Public funding should be a pooling of resources by a people in order to insure the life, liberty, and pursuit of happiness of each individual; it is not a competition between society and each individual (the Romanticism of Emerson and Thoreau) but a symbiotic relationship between the two (John Dewey): by contributing to the public good, I also contribute to my own individual liberty.

The free market (“perverse incentives,” “economic pressures”) and bureaucracy (“bureaucratic diktats”) have never and will never achieve equity. The market creates inequity, and bureaucracy paralyses most everything, notably the pursuit of equity.

Government rightly functioning would insure that experts (such as doctors and teachers) who serve the public good are free to practice that expertise—not bound to the whims of the market, not fettered by bureaucratic mandates.

Publicly funded must precede (not supplant) all other commitments of a free people—public education, universal health care, highway system, just legal system, etc. Demonizing government (we the people), idealizing the market—both are insuring that the U.S. will never achieve equity, never reach the promise of democracy and freedom.

Government fails when it fails to be government, and people governed fail that government when they fail to understand that government is their collective will.

7 comments

  1. phonocentric

    I am enjoying your book Ignoring Poverty in the US. Thank you for your example. As a current grad student in Soka University of America’s program for Educational Leadership and Societal Change, and a former educator in public special education of 11 years, I am encouraged by your efforts and perseverance.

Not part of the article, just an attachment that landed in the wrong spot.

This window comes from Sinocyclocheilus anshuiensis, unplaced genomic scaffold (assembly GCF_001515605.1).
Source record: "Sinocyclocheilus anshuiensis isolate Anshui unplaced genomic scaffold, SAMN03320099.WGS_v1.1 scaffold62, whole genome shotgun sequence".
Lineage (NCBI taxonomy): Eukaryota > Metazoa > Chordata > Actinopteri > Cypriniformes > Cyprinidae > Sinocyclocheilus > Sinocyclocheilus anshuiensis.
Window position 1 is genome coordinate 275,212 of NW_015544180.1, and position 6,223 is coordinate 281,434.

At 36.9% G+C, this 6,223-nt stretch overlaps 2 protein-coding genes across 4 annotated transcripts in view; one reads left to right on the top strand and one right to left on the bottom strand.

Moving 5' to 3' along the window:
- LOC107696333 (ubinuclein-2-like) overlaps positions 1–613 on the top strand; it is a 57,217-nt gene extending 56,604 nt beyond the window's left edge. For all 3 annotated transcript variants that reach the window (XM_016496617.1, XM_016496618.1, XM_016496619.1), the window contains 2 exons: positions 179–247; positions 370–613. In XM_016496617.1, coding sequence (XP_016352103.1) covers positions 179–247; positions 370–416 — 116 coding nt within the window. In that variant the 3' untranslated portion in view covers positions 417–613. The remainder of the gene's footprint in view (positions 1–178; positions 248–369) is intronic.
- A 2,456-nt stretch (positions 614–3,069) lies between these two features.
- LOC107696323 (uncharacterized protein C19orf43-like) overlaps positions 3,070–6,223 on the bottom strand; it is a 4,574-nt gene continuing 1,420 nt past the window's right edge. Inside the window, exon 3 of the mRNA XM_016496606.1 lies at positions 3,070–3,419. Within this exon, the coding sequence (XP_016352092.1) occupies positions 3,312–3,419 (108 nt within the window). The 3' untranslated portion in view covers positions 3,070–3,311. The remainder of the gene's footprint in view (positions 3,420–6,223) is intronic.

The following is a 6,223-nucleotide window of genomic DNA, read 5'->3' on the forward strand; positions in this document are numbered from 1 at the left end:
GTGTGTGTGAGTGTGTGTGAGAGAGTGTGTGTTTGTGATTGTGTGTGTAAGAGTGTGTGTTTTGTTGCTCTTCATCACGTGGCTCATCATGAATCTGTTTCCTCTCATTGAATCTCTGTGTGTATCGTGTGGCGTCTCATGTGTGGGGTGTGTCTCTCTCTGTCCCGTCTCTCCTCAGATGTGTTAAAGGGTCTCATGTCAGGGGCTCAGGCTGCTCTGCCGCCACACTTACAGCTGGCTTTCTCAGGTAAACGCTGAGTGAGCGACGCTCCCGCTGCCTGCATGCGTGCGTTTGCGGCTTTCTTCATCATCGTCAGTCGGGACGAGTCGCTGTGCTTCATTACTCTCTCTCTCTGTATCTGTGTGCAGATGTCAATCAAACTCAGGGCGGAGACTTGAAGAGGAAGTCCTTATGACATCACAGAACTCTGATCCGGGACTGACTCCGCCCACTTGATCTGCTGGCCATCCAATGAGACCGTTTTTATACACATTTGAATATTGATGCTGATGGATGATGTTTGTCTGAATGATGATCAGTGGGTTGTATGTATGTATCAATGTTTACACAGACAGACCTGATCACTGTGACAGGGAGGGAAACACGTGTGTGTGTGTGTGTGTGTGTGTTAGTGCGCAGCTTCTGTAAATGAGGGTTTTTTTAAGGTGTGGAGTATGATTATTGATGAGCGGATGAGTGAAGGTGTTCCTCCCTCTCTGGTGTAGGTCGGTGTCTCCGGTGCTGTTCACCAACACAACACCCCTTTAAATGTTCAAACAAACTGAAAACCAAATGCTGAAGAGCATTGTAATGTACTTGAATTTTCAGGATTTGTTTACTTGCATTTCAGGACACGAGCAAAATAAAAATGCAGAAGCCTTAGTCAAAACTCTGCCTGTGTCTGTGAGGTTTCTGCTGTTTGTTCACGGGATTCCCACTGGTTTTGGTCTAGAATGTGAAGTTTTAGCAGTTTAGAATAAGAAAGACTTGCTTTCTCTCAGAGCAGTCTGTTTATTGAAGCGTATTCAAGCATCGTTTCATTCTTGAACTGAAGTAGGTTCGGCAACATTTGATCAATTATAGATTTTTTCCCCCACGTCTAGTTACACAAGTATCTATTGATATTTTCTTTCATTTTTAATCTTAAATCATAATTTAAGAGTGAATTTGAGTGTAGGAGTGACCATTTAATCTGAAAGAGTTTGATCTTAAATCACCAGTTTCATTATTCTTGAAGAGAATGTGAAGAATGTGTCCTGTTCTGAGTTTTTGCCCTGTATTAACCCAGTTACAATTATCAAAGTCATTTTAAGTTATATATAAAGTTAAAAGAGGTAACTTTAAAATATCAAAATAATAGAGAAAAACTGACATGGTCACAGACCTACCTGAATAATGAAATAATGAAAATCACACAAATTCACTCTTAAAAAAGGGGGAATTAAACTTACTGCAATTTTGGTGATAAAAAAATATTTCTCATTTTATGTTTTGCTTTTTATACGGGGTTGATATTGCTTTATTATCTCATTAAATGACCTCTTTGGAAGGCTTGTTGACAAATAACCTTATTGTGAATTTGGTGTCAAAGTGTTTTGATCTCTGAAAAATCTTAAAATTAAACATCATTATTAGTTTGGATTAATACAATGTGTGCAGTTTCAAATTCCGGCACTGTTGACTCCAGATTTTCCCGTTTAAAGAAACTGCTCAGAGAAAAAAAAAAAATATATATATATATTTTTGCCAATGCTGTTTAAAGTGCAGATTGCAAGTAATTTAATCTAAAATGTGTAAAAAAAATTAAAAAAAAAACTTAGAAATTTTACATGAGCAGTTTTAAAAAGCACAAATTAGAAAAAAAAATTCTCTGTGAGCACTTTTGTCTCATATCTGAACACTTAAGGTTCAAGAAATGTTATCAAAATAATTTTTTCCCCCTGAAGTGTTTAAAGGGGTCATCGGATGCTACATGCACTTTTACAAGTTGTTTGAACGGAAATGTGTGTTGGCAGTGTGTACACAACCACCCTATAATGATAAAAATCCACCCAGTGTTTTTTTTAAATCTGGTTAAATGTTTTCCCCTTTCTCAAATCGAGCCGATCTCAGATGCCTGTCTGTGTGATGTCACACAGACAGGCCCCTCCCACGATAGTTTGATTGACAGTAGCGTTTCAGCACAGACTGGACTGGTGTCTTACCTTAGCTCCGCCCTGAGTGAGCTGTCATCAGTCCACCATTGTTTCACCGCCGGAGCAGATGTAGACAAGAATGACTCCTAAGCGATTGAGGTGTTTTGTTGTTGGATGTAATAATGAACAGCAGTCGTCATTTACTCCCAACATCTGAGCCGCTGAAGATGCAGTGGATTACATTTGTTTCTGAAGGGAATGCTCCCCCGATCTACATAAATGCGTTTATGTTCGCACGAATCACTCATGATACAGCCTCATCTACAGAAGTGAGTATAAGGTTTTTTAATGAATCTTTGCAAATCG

2. TryingToTeach

    I stumbled upon your blog a couple weeks ago and feel very encouraged by the work you are doing. I am in my 4th year of teaching and often question whether being part of the bureaucracy that is our public school system is really benefiting my students. It feels like I am cog in the machine that is trying and succeeding at oppressing poor people and brown people. Seeing daily that “the reality is that government in the U.S. is mostly a servant of the rich and powerful, and not a mechanism of the public good…” And longing for a way to give my students back their voice. I am excited to read more about what you have to say about radical education and am hoping it will help me as I begin to articulate my concerns to fellow teachers and my community.

  3. AdjunkedProfessor

    Very favorite part: “Public funding should be a pooling of resources by a people in order to insure the life, liberty, and pursuit of happiness of each individual; it is not a competition between society and each individual (the Romanticism of Emerson and Thoreau) but a symbiotic relationship between the two (John Dewey): by contributing to the public good, I also contribute to my own individual liberty.”